But wait. Look at photographs of Nazi rallies in which Hitler is returning the saluters’ salutes. Where is his other hand? In all the photographs of him saluting that I have been able to find, it is always in the same place: not hanging at his side, but resting diagonally on his belt or across the bottom of his shirt. A “Verlanization” of this would be precisely to lay one’s nonsaluting hand across one’s shoulder, with the angle formed by one’s elbow identical to, but in the opposite direction of, that formed by Hitler’s.

Was Dieudonné aware that he was “speaking” Verlan when he invented the quenelle? The only one who could answer that question is Dieudonné — if, that is, you could get an honest answer from him. In any case, if he wasn’t consciously “Verlanizing” the Hitler salute, he was following an unconscious pattern of thinking that came from Verlan. A harmless thumbing of one’s nose at authority? You have to be pretty teub (that’s Verlan for bête, which means dumb) to believe that.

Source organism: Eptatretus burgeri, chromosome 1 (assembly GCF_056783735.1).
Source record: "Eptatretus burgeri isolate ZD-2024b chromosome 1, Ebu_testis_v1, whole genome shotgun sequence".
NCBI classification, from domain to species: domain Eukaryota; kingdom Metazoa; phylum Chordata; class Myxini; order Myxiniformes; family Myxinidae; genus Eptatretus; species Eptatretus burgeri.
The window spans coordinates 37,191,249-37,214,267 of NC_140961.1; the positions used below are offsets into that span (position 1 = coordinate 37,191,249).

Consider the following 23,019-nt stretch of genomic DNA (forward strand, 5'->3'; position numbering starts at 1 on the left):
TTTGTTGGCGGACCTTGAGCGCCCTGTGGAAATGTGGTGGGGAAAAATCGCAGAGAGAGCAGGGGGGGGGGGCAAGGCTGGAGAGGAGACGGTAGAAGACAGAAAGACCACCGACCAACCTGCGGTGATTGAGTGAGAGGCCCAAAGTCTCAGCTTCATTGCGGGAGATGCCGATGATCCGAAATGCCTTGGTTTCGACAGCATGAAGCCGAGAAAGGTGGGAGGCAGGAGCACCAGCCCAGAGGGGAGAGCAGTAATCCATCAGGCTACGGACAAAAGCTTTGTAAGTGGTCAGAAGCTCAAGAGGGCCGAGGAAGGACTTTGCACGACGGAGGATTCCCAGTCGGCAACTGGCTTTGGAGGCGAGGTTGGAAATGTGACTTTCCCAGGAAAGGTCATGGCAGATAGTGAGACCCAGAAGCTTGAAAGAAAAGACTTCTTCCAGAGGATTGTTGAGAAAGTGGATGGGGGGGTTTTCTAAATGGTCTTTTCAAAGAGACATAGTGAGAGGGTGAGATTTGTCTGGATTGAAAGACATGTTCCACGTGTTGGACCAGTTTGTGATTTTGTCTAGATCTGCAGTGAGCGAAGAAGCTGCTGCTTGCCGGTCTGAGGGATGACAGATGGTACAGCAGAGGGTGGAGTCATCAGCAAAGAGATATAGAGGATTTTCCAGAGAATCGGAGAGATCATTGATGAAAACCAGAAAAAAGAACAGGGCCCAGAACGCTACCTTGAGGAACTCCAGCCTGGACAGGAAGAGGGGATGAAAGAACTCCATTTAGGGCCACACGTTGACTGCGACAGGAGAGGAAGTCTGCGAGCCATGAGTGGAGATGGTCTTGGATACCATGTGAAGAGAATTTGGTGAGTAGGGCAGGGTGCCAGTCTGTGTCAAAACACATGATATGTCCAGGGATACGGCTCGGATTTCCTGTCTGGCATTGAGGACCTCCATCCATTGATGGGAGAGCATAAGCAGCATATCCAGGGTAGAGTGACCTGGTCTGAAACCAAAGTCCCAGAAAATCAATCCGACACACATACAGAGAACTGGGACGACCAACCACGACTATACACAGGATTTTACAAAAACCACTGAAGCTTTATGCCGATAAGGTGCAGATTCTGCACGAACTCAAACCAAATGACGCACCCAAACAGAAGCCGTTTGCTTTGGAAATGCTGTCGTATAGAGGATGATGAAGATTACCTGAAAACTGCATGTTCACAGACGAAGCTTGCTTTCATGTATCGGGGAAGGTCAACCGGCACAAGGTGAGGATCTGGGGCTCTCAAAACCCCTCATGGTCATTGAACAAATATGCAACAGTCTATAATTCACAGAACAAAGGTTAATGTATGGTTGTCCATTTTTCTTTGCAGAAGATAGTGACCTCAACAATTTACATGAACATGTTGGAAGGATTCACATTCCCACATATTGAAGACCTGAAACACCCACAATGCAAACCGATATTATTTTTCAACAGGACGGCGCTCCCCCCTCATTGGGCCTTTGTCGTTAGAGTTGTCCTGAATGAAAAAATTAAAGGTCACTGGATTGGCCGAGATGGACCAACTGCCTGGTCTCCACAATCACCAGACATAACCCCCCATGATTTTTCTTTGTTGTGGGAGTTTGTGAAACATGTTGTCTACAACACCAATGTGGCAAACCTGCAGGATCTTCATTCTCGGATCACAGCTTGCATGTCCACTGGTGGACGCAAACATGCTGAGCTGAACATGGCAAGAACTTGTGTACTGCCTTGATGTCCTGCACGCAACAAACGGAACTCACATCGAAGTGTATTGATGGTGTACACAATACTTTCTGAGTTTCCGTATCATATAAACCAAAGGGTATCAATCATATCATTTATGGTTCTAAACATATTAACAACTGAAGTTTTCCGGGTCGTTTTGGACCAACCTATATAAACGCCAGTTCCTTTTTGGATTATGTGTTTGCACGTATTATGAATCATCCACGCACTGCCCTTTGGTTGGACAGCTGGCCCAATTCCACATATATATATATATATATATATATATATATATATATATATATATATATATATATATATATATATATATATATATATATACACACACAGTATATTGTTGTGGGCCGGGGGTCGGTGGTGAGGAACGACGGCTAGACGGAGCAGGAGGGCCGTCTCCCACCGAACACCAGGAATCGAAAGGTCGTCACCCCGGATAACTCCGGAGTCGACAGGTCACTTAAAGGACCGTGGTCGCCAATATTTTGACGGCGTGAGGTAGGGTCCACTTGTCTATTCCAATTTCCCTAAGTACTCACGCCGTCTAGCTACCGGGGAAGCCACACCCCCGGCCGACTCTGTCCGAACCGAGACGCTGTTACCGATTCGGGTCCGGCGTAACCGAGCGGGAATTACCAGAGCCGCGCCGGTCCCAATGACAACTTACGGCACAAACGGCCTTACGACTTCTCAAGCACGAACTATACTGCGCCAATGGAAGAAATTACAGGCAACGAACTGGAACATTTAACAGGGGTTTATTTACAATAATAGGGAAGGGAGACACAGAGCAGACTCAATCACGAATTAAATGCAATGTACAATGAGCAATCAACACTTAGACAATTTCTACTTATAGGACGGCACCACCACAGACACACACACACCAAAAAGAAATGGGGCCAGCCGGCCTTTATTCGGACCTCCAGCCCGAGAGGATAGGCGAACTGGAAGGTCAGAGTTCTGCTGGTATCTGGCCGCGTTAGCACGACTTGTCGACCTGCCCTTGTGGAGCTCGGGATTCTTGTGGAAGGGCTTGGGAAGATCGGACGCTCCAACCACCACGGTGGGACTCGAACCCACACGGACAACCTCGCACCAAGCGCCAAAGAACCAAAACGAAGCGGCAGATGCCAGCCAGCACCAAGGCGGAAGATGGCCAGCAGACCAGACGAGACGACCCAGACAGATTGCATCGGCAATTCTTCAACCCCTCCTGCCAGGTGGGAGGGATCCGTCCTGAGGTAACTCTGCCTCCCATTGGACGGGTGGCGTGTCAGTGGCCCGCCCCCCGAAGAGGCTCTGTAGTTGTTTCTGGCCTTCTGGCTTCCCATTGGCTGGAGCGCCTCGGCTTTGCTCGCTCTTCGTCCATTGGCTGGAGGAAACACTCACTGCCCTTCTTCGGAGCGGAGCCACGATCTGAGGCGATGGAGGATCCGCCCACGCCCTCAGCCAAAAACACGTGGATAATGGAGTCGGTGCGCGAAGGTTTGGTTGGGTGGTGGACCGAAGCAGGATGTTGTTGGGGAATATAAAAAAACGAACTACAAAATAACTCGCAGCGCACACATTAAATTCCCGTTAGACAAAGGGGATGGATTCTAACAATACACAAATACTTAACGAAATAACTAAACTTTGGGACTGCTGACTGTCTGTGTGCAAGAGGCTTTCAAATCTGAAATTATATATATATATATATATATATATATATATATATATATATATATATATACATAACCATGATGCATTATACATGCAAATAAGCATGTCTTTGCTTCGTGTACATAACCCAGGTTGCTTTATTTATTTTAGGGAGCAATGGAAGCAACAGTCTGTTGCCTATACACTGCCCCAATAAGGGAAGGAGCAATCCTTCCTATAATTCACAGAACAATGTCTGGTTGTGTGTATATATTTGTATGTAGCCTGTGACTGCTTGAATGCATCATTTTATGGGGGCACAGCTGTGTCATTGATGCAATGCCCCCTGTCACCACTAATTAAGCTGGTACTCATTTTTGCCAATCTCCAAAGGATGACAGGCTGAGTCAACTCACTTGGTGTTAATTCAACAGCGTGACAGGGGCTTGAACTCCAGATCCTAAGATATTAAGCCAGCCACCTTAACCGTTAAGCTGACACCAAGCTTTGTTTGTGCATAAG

Questions for Philologos can be sent to philologos@forward.com


The Jewish Daily Forward welcomes reader comments in order to promote thoughtful discussion on issues of importance to the Jewish community. In the interest of maintaining a civil forum, The Jewish Daily Forwardrequires that all commenters be appropriately respectful toward our writers, other commenters and the subjects of the articles. Vigorous debate and reasoned critique are welcome; name-calling and personal invective are not. While we generally do not seek to edit or actively moderate comments, our spam filter prevents most links and certain key words from being posted and The Jewish Daily Forward reserves the right to remove comments for any reason.